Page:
Transthoracic echocardiography (TTE) is the diagnostic modality of choice for the evaluation of pericardial effusion. The diagnosis of pericardial effusion is based on echo free space between parietal pericardium and the heart. If the fluid amount of fluid is massive the entire heart can be seen swinging within the pericardium.
Based on the amount and extent of fluid covering the heart, pericardial effusion is categorized into three groups.
3. Large - >2cm; Fluid extends all around the heart, usually >500ml (Figure 3)
Once effusion has been diagnosed, it is important to determine its hemodynamic effect. TTE can show echocardiographic evidence of tamponade. Although pericardial tamponade is a clinical diagnosis, echocardiography often is helpful in demonstrating the compressive effects of elevated pericardial pressure. TTE can also assist in the drainage of pericardial fluid. The set of findings associated with echocardiographic tamponade are:
2D and M-mode
Diastolic RV collapse (very specific; Figure 4 A)
RA collapse/inversion (very sensitive and seen early during tamponade
Engorged inferior vena cava (IVC )
Exaggerated respiratory variation in inflow velocity (Figure 4 B)
Mitral Inflow- Normal respiratory variation in peak velocity of <15% but in tamponade: > 25% decrease during inspiration; Tricuspid Inflow- Normal respiratory variation in peak velocity of <25% but in tamponade: > 40% increase during inspiration)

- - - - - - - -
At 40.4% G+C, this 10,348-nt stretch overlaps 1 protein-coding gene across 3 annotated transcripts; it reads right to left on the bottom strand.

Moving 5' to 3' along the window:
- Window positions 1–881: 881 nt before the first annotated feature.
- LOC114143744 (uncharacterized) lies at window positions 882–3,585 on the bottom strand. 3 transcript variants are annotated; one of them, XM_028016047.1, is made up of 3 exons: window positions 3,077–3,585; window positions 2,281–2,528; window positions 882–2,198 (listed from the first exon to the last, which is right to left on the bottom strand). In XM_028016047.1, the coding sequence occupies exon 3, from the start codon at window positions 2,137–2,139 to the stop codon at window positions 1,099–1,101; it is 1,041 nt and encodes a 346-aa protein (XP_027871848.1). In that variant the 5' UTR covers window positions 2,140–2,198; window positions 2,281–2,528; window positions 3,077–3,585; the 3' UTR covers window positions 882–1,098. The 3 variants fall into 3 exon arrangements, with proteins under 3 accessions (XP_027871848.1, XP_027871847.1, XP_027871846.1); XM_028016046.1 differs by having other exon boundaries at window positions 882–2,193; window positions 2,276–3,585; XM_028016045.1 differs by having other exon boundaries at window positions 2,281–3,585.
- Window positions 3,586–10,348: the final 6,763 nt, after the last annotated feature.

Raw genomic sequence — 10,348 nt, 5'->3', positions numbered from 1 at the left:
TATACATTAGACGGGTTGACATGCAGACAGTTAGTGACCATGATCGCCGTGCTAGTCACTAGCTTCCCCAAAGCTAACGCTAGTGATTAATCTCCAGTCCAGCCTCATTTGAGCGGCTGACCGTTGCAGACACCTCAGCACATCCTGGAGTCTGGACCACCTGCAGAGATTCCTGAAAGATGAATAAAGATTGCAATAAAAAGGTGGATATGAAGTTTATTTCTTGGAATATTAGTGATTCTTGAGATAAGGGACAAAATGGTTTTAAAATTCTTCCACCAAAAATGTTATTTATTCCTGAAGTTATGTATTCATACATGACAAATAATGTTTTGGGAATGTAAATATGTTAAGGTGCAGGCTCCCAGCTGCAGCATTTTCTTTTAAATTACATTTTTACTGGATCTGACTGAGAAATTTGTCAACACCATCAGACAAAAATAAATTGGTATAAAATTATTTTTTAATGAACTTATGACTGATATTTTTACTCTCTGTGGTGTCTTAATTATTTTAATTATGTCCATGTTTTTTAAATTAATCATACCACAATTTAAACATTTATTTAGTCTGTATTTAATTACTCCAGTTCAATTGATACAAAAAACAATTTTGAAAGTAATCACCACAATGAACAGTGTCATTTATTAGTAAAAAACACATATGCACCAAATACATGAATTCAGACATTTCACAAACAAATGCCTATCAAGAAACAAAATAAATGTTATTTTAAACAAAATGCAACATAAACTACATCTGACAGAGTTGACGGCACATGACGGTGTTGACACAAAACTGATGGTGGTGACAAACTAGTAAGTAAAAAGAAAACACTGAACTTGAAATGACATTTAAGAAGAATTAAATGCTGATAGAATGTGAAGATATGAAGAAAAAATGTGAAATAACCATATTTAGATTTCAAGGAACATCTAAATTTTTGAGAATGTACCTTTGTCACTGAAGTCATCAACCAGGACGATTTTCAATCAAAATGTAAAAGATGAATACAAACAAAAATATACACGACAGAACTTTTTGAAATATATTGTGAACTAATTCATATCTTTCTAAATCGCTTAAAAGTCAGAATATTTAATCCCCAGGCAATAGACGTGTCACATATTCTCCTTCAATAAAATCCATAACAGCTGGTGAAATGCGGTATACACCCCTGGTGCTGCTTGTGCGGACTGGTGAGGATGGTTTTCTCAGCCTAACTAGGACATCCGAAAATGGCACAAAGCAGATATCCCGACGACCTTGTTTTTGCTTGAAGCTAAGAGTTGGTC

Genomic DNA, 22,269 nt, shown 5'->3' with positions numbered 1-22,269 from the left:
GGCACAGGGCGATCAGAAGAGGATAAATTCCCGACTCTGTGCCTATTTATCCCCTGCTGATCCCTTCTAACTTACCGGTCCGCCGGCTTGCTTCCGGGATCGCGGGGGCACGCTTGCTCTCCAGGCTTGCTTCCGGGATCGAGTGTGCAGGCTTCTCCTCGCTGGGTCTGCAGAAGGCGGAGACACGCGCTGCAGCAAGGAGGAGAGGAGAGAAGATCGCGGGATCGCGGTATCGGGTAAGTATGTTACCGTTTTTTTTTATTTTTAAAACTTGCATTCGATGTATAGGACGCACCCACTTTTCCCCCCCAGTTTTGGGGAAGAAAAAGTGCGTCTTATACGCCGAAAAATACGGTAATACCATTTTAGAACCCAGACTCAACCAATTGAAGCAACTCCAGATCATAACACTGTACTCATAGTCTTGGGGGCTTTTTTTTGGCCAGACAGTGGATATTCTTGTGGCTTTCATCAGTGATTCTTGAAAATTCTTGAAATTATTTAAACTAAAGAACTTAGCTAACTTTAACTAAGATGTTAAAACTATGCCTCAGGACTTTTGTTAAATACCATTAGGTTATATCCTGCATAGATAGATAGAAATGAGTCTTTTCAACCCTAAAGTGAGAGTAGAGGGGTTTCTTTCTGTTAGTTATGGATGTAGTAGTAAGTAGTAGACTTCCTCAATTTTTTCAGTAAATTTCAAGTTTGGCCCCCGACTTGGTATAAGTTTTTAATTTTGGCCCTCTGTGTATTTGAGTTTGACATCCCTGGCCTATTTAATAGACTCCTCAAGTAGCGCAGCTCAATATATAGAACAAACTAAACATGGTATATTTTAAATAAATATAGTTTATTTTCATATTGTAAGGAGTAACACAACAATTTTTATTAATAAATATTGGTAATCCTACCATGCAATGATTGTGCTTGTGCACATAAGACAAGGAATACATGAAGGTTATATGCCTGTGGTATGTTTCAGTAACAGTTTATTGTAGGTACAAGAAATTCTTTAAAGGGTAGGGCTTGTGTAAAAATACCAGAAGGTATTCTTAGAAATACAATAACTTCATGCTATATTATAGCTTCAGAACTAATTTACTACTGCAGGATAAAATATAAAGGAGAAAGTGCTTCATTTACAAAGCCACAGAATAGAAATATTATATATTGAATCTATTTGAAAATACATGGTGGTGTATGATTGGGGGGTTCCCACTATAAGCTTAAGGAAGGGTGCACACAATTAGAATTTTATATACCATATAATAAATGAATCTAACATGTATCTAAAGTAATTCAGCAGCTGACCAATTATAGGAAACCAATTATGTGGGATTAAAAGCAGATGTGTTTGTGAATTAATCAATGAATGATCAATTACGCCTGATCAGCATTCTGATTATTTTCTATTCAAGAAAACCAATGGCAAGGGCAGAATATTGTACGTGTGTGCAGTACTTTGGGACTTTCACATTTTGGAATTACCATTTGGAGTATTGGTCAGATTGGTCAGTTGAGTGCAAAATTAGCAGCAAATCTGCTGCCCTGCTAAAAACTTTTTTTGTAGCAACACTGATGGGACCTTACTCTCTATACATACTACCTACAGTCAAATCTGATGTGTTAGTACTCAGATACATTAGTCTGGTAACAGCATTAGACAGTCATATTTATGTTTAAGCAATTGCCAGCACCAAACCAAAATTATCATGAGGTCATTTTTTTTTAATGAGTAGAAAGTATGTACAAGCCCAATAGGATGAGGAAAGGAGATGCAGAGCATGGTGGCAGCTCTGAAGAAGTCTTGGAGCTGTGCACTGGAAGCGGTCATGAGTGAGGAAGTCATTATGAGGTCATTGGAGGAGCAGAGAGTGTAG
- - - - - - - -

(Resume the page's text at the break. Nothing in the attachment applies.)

Phasic variation in RV/LV outflow tract flow
Exaggerated respirator variation in IVC flow
Hepatic vein flow limited to inspiration
Computerized Tomography (CT) Scan:
CT provides excellent visualization of the pericardium. The distribution and size or etiology (malignancy) can be appreciated on CT scan. Attenuation of fluid can suggest if the fluid is transudate or blood. A CT scan of pericardial effusion is shown in figure 2.
Magnetic Resonance Imaging (MRI):
Although not commonly used for this condition, it has similar advantage of CT scan. It allows examination of the pericardium in multiple planes.
Therapy of pericardial effusion depends on clinical presentation and laboratory findings. Tapping of pericardial effusion (pericardiocentesis) is indicated in infection, if malignancy is suspected, or if associated with a very large effusion. If the diagnosis is clear with systemic analysis or examination, pericardiocentesis may not be needed. Because of dependence of RV filling on preload, dehydration or vasodilator (causing hypotension) should be avoided.
Pericardial tamponade is an emergency requiring therapeutic pericardiocentesis. Needle based percutaneous drainage guided by echocardiography is often the method of pericardiocentesis. If tamponade is associated with ventricular rupture or aortic dissection a surgical approach to address the underlying cause would be needed. In case of very large effusion, or where recurrence is suspected (i.e. malignancy related), surgical drainage of fluid and creation of a connection between pericardium and pleura (pericardial window) is performed. Anticoagulation should be avoided until the pericardial effusion has resolved.
Maisch B et al. Guidelines on the diagnosis and management of pericardial diseases. European Heart Journal 2004;1–28
Goldstein JA. Cardiac tamponade, constrictive pericarditis, and restrictive cardiomyopathy. Curr Probl Cardiol 2004;29:503-67
Argulian E. Paradoxical hypertension with cardiac tamponade. Am J Cardiol 2012;110:1066–1069